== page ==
NEWARK About a dozen students from the University of Delaware will travel next month to Antarctica to photograph the harsh environment and relay the pictures over the Internet.
Professor Ralph Begleiter, a former CNN correspondent, described the three-week trip as a once-in-a-lifetime chance for students to research and photograph a place few people have ever seen. He's leading the group along with photojournalism professor Jon Cox.
"This is a great opportunity. I never thought I'd get to go to Antarctica," said student Bryan Townsend, 21. "This is something I'll tell my kids about."
The group of 16 students, 13 from the University of Delaware, will leave Jan. 4 for Buenos Aires, where they will establish a mobile digital publishing classroom at the University of Palermo.
The team will spend 10 days getting to Antarctica and the Shetland Islands on the Peregrine Mariner, a Russian research vessel.

Three plead guilty in theft of moon rocks
ORLANDO Three student employees at the Johnson Space Center in Houston have pleaded guilty to charges of conspiring to steal moon rocks collected by Apollo astronauts.
Tiffany Fowler, Thad Roberts and Shae Saur pleaded guilty in federal court in Orlando last week to conspiracy to commit theft and interstate transportation of stolen property.
Undercover FBI agents arrested Roberts, 25; Fowler, 22; and a fourth defendant, Gordon McWhorter, 26, in Orlando in July. Saur, 19, was arrested in Houston the same day. The student workers were fired after the arrests.
Mr. McWhorter, a college friend of Roberts, is scheduled for trial in February.
Investigators say the group placed an ad in May on the Web site of the Mineralogy Club of Antwerp, Belgium, offering to sell "priceless moon rocks" collected by Apollo astronauts in 1969 and the early 1970s for $1,000 to $5,000 a gram.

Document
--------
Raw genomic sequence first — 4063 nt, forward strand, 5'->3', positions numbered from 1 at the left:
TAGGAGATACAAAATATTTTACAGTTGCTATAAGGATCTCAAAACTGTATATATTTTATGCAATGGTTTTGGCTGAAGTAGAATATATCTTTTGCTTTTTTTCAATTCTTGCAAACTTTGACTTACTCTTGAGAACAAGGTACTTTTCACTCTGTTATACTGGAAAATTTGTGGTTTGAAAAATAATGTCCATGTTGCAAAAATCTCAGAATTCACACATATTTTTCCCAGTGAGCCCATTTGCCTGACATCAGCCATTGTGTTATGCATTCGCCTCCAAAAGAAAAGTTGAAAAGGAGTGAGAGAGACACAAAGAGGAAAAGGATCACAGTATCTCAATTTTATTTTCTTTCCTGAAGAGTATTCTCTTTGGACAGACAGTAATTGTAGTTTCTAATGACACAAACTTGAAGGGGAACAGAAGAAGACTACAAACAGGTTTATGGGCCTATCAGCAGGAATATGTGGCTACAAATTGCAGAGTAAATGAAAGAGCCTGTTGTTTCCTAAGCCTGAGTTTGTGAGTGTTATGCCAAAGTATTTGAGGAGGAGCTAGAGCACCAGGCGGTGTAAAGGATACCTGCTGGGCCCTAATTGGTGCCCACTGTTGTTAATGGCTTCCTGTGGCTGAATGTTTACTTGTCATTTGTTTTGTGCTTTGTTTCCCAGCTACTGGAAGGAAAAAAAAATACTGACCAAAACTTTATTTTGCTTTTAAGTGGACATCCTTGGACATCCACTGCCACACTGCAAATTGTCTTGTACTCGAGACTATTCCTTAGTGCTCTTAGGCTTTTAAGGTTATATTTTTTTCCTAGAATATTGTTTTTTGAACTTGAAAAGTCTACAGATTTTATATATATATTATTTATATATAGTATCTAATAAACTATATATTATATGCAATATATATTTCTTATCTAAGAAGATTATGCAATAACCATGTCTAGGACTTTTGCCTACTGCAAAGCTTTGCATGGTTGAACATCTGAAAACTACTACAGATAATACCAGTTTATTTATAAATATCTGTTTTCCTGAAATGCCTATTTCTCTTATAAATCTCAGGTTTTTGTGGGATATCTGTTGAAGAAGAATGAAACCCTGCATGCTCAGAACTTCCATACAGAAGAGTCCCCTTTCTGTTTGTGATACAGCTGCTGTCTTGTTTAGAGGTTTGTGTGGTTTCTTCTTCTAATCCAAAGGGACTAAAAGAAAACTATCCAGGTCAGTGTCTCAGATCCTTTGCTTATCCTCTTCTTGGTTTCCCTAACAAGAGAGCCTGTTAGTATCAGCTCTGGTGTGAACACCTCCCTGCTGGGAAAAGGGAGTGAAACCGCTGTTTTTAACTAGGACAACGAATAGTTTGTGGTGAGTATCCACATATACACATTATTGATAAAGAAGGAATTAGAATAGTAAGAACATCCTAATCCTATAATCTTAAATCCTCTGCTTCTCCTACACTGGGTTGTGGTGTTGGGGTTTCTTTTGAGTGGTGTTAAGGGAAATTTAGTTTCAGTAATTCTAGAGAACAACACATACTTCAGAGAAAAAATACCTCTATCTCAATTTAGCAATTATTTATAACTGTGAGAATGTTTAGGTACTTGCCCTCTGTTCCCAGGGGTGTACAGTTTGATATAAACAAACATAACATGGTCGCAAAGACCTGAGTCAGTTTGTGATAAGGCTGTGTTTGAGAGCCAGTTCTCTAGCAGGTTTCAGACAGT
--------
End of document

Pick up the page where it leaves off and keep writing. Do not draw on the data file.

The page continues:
Two months later, a safe containing moon rocks from every Apollo mission was discovered missing from the space center. Officials said the inventory offered by the suspects came from the safe.

City worker accused of embezzlement
BURLINGTON A city finance director was accused of embezzling more than $1.2 million to support his estranged wife and his girlfriend.
The 18 felony charges against Ronald J. Epling cover purported thefts since January. Prosecutors told a judge Monday that they believe he had been stealing from the Cincinnati suburb of Florence since he was hired 15 years ago.
Irregularities involving city funds were discovered during an annual audit earlier this month.
Mr. Epling, 51, was suspended from his job without pay and was being held in lieu of $1 million cash bond. He pleaded not guilty to the first charge filed and hasn't entered pleas on the other 17. He faces a maximum sentence of 20 years if convicted on all counts.